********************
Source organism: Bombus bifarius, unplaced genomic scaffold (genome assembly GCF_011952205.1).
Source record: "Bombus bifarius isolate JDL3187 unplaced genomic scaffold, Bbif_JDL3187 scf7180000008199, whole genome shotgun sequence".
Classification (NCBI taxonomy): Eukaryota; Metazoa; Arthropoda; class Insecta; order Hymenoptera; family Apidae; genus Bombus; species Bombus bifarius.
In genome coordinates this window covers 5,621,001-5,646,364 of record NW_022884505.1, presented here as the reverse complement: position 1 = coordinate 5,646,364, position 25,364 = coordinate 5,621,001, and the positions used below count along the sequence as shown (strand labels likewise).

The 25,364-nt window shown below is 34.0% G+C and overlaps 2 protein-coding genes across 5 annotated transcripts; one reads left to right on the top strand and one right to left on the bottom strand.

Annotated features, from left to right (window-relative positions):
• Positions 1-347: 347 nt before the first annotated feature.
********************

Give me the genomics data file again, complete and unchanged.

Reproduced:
Source organism: Bombus bifarius, unplaced genomic scaffold (genome assembly GCF_011952205.1).
Source record: "Bombus bifarius isolate JDL3187 unplaced genomic scaffold, Bbif_JDL3187 scf7180000008199, whole genome shotgun sequence".
Classification (NCBI taxonomy): Eukaryota; Metazoa; Arthropoda; class Insecta; order Hymenoptera; family Apidae; genus Bombus; species Bombus bifarius.
In genome coordinates this window covers 5,621,001-5,646,364 of record NW_022884505.1, presented here as the reverse complement: position 1 = coordinate 5,646,364, position 25,364 = coordinate 5,621,001, and the positions used below count along the sequence as shown (strand labels likewise).

The 25,364-nt window shown below is 34.0% G+C and overlaps 2 protein-coding genes across 5 annotated transcripts; one reads left to right on the top strand and one right to left on the bottom strand.

Annotated features, from left to right (window-relative positions):
• Positions 1-347: 347 nt before the first annotated feature.